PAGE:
All good news. But we need an accelerated transition strategy here in the United States—and an enabler that makes the cost of the transition less than or equal to what we’d otherwise pay, providing a backup to wind and solar until energy efficiency and renewable energy can carry the whole system.

Speeding to an All Renewable Energy System: A New Opportunity

That enabler is natural gas, a fossil fuel that produces about half as much CO2 as coal, and only 20 percent as much nitrous oxide, a far more potent greenhouse gas. Admittedly, it’s an imperfect enabler, and it’s not a long-term solution, but it offers a better path than the one we’re on and a faster transition to the system we want.

Coal vs Renewables survey

Source: Public Agenda, "The Energy Learning Curve"

Recently discovered natural gas reserves are big enough to power current levels of gas use for more than 100 years. The new discoveries are primarily in shale formations across much of the country—in the Rockies, throughout the Midwest, in Texas and Louisiana, and up the western side of the Appalachians and into the Adirondacks.

A significant new source of domestic natural gas provides three big opportunities for the United States.

It would allow our society, for the first time in history, to really assess the impact of developing a new natural resource—including choosing to develop little or none of it. Natural gas extraction causes environmental problems. Extracting shale gas is likely to be even worse: It’s done with a controversial process called “hydraulic fracturing,” which uses significant quantities of water and a slurry of chemicals, raising concerns about contaminating groundwater. We’d need to determine where and how to extract the gas in the least harmful way possible, and assess the minimum amount of gas, used as a backup, that would allow the United States to transition to all renewable energy.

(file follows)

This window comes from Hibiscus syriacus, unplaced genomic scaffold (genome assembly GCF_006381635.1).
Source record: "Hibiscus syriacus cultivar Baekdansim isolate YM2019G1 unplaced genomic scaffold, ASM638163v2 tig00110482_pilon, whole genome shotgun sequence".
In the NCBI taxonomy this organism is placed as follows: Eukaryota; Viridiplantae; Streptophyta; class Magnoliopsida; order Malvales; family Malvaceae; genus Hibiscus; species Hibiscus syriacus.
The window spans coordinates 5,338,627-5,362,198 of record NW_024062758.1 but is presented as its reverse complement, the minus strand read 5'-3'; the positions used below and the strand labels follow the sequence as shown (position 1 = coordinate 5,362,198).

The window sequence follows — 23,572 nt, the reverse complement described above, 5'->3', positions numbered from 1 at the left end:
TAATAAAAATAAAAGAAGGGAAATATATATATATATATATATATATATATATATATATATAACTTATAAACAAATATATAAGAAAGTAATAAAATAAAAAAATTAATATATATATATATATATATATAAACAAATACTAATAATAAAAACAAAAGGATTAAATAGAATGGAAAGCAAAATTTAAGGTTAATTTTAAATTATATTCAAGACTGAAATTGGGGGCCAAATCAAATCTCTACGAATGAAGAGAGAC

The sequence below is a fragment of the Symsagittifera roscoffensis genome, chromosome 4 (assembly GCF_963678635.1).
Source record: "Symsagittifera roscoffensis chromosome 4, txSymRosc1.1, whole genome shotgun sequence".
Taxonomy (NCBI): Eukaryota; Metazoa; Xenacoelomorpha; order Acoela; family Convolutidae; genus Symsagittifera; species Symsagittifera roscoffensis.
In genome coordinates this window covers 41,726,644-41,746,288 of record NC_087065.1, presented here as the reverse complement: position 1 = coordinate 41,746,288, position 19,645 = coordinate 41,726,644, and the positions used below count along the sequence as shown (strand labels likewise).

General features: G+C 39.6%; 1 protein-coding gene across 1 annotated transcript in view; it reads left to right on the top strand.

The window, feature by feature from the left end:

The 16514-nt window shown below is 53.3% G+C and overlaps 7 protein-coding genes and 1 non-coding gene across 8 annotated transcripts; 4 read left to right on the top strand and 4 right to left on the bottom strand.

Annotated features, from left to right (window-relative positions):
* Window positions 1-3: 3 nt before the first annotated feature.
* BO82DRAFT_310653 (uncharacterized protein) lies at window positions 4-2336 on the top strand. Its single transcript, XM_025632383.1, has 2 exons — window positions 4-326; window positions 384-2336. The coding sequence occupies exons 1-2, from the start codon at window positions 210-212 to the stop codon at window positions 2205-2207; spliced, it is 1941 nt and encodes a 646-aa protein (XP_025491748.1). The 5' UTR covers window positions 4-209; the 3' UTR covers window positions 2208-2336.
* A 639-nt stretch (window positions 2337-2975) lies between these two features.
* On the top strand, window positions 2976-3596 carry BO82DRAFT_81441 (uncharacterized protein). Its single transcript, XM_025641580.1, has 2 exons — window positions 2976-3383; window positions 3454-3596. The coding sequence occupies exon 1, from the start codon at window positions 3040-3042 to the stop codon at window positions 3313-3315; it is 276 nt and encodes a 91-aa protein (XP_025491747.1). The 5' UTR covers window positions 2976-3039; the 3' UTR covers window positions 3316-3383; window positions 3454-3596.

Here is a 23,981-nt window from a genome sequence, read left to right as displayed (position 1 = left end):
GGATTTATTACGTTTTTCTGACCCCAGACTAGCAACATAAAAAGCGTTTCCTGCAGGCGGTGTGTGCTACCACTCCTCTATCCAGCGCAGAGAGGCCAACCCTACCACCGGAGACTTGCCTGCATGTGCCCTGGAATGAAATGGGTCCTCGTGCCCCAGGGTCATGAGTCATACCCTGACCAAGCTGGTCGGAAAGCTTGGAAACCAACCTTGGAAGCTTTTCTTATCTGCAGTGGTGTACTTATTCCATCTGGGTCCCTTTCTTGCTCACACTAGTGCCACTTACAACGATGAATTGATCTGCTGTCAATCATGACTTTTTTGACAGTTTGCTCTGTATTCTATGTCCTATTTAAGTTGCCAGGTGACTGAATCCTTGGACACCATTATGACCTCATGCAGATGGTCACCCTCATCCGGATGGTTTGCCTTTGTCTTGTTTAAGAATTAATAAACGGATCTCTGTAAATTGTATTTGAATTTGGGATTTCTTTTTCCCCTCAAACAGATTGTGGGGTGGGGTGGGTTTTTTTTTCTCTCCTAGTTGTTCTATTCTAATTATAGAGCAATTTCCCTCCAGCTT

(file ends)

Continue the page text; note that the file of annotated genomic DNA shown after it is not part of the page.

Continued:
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Second, we could begin converting existing coal plants to natural gas. No waiting for 20 years; let’s get this done within three years of completing a socially and environmentally responsible plan for extracting the new natural gas reserves. Almost all coal plants can be converted to run on natural gas. And once converted, natural gas plants can be easily dialed up or down—or turned off for months—as more renewables come online. A gas plant is a great backup for renewable energy—you only use it if you need it. That’s a big change from coal or nuclear plants, which are difficult to turn up, down, and off as demand changes.

Third, it would allow us to make aggressive, cost-effective regional clean energy convergence action plans to move to energy efficiency, renewables, plug-in vehicles and the smart grid—with natural gas as the backup—within 10 years.

With energy efficiency taking the lead and low-cost gas as a stop-gap, the transition to the all-renewables system would cost less than expanding our current energy system to meet future demands.

Most important, it will deliver the promise of the clean-energy future—real energy security, green jobs, a cleaner environment—and a real go at tackling climate change.


Alisa GravitzAlisa Gravitz wrote this article for Climate Action, the Winter 2010 issue of YES! Magazine. Alisa is executive director of Green America, a national organization advocating for a just and sustainable economy  and a board member of the Positive Futures Network, publisher of YES! Magazine.